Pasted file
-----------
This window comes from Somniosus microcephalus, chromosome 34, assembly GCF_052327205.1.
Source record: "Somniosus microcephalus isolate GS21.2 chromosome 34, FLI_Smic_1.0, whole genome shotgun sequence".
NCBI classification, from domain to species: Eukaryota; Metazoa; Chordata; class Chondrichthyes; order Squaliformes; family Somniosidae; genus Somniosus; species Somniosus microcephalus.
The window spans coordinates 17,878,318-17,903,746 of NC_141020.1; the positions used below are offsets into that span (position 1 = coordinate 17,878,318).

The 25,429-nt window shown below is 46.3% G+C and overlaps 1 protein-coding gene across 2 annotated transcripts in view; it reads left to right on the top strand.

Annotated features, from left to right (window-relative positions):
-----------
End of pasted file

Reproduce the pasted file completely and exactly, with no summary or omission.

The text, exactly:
This window comes from Somniosus microcephalus, chromosome 34, assembly GCF_052327205.1.
Source record: "Somniosus microcephalus isolate GS21.2 chromosome 34, FLI_Smic_1.0, whole genome shotgun sequence".
NCBI classification, from domain to species: Eukaryota; Metazoa; Chordata; class Chondrichthyes; order Squaliformes; family Somniosidae; genus Somniosus; species Somniosus microcephalus.
The window spans coordinates 17,878,318-17,903,746 of NC_141020.1; the positions used below are offsets into that span (position 1 = coordinate 17,878,318).

The 25,429-nt window shown below is 46.3% G+C and overlaps 1 protein-coding gene across 2 annotated transcripts in view; it reads left to right on the top strand.

Annotated features, from left to right (window-relative positions):